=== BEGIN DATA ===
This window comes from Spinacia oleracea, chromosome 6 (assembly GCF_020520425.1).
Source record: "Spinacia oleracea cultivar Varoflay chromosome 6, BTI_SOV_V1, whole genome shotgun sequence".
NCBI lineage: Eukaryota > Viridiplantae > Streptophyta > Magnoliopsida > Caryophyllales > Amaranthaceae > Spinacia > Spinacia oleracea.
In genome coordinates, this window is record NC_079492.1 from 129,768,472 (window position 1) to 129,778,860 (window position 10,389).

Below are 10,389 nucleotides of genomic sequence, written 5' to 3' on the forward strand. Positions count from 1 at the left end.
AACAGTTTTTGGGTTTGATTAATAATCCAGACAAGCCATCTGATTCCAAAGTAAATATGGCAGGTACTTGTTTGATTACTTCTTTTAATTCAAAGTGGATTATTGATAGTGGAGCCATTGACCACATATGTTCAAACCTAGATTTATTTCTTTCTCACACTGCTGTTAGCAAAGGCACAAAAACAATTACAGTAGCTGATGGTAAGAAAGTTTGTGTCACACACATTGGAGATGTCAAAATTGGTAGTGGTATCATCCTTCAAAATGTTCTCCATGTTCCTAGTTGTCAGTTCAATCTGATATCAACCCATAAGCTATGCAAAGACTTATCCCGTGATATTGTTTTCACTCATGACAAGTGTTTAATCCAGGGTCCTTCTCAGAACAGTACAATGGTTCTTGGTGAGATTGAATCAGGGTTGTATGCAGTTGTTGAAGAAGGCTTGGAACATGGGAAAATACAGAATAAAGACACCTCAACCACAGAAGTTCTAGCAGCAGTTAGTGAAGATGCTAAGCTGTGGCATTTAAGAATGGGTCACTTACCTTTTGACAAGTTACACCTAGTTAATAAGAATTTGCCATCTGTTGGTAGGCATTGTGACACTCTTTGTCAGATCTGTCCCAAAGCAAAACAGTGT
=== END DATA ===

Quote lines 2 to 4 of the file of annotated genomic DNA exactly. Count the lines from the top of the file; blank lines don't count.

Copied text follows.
Source record: "Spinacia oleracea cultivar Varoflay chromosome 6, BTI_SOV_V1, whole genome shotgun sequence".
NCBI lineage: Eukaryota > Viridiplantae > Streptophyta > Magnoliopsida > Caryophyllales > Amaranthaceae > Spinacia > Spinacia oleracea.
In genome coordinates, this window is record NC_079492.1 from 129,768,472 (window position 1) to 129,778,860 (window position 10,389).